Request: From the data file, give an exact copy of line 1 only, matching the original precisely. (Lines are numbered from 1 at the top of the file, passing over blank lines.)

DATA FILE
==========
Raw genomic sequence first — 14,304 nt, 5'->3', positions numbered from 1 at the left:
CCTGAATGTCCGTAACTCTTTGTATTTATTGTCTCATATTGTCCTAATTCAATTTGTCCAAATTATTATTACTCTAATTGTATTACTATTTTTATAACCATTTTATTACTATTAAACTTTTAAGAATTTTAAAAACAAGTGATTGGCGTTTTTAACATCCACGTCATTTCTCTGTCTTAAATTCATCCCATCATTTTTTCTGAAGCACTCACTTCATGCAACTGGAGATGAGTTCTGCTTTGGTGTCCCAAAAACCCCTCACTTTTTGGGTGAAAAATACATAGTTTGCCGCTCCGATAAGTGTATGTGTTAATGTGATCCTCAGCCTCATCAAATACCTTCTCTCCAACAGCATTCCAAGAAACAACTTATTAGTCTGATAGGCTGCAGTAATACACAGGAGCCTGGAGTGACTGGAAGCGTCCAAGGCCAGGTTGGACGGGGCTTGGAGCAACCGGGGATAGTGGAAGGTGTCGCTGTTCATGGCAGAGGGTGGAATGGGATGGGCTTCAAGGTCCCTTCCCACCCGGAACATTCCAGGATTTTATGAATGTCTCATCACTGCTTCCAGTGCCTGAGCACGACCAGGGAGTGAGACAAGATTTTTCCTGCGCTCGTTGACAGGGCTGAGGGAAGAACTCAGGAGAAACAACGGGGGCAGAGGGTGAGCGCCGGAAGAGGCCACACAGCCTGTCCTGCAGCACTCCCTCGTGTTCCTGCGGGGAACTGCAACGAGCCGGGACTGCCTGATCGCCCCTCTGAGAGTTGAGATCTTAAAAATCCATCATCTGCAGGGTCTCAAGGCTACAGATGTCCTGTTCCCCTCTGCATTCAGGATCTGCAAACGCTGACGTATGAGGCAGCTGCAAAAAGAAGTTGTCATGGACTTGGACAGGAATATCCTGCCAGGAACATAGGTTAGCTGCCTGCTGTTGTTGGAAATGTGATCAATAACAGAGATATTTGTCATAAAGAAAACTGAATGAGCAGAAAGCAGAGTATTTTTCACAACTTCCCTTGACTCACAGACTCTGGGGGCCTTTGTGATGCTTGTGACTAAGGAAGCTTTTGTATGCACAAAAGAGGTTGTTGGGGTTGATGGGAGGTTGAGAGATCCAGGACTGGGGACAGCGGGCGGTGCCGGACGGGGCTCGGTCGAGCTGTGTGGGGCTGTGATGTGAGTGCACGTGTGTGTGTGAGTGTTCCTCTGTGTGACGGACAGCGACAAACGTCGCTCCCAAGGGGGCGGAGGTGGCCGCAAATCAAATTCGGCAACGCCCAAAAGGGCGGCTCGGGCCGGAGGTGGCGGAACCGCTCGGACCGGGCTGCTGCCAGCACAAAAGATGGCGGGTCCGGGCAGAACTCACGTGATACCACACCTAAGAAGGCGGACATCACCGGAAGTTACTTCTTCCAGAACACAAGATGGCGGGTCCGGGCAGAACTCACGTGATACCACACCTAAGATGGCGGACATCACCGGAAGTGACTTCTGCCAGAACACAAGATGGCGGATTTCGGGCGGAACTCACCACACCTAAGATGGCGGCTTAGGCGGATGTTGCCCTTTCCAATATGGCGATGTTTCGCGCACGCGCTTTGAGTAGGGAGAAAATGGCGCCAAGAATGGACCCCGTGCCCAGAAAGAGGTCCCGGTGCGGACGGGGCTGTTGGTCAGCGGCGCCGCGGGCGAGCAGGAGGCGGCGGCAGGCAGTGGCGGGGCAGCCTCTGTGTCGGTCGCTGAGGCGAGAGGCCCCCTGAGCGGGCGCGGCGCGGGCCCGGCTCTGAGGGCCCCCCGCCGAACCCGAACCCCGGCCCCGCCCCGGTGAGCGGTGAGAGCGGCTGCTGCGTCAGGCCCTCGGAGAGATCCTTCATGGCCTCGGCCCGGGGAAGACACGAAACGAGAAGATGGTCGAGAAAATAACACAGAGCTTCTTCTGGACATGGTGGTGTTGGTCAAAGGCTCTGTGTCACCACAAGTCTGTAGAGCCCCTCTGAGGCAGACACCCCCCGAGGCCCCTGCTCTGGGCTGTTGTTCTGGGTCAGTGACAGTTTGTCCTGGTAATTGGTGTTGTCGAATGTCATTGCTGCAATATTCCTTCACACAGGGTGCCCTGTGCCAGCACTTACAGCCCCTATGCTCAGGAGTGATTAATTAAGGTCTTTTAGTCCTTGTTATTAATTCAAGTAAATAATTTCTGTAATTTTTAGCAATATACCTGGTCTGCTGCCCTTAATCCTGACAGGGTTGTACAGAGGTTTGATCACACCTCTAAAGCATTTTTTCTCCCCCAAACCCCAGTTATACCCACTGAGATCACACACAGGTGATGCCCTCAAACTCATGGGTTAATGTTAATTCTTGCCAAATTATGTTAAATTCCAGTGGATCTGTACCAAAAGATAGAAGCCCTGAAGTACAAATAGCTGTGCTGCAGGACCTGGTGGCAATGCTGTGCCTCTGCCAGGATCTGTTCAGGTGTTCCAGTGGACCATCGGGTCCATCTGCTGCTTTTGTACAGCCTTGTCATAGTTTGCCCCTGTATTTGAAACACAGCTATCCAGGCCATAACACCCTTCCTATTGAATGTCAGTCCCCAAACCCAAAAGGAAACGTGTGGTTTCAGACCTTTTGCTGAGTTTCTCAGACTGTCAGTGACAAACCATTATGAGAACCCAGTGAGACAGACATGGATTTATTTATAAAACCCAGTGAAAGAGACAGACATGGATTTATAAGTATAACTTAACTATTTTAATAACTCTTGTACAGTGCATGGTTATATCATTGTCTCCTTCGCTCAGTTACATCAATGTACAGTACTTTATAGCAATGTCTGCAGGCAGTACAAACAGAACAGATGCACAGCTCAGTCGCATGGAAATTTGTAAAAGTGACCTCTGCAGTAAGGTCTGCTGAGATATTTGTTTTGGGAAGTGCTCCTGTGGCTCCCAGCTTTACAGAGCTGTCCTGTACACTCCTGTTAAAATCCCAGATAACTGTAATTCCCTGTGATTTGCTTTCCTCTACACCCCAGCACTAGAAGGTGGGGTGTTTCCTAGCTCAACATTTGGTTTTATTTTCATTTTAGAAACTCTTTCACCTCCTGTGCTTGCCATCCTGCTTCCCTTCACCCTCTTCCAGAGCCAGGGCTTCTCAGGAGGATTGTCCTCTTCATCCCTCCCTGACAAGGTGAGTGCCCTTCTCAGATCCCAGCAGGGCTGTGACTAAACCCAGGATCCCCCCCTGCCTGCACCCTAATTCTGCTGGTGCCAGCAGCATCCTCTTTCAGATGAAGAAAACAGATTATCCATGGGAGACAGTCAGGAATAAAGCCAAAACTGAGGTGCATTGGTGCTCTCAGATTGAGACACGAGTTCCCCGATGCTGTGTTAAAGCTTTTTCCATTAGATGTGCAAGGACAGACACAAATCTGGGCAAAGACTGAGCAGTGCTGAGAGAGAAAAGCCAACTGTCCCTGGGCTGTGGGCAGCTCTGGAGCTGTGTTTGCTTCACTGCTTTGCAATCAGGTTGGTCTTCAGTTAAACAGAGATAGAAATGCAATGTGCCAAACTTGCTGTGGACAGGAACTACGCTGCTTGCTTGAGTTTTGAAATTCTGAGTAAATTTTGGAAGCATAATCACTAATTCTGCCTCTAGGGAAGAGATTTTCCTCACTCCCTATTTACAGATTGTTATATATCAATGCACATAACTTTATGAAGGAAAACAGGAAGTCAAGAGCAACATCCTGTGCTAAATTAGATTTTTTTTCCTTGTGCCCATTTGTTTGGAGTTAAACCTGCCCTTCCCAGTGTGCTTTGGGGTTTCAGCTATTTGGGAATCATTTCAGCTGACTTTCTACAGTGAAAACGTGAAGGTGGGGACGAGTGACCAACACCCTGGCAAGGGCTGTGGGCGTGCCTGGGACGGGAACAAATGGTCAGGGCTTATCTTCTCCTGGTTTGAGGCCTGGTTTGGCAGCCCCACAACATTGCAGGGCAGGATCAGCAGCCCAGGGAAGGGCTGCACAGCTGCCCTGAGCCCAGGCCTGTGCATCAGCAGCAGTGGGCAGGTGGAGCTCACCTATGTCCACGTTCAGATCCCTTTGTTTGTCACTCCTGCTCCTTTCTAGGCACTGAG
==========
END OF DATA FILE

Raw genomic sequence first — 14,304 nt, 5'->3', positions numbered from 1 at the left: